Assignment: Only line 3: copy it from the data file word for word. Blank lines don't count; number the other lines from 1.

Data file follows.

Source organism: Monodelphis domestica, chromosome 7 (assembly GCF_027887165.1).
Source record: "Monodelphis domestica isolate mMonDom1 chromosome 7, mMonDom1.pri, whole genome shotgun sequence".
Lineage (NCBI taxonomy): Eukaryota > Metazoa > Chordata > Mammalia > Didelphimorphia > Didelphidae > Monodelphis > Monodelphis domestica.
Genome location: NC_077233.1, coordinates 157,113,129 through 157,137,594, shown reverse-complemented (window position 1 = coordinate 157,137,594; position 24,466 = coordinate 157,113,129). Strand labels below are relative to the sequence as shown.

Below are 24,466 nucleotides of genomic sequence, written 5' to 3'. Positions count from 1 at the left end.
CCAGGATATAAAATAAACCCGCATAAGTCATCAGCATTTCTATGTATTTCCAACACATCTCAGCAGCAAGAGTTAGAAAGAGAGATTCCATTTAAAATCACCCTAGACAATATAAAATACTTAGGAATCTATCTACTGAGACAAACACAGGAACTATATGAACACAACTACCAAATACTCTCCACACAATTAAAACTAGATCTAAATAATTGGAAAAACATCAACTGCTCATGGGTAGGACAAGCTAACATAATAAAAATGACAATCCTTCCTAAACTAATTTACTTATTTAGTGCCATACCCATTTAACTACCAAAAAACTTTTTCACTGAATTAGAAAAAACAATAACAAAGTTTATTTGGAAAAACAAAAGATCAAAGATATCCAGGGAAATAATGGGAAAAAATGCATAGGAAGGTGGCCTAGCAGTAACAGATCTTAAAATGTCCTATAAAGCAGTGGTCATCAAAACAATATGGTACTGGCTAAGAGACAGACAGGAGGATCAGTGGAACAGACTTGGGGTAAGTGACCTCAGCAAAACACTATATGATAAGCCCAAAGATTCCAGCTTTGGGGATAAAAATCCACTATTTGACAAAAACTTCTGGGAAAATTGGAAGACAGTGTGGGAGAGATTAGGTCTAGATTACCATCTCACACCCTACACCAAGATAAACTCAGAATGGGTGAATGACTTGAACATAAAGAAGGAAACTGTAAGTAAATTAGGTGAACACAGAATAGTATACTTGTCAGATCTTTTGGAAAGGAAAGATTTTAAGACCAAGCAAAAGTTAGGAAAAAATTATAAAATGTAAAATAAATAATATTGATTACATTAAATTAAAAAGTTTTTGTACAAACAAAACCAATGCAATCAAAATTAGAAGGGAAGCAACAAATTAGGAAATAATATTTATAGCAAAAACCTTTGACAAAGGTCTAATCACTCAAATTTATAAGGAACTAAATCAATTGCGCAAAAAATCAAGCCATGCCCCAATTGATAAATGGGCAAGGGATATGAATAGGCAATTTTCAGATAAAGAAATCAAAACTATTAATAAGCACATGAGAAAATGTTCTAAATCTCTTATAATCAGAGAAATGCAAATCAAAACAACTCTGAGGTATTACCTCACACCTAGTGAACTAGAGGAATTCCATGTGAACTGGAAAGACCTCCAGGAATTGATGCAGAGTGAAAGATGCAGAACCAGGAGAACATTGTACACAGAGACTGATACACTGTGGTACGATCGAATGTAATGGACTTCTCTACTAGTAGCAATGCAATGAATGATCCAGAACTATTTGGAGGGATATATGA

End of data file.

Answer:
Lineage (NCBI taxonomy): Eukaryota > Metazoa > Chordata > Mammalia > Didelphimorphia > Didelphidae > Monodelphis > Monodelphis domestica.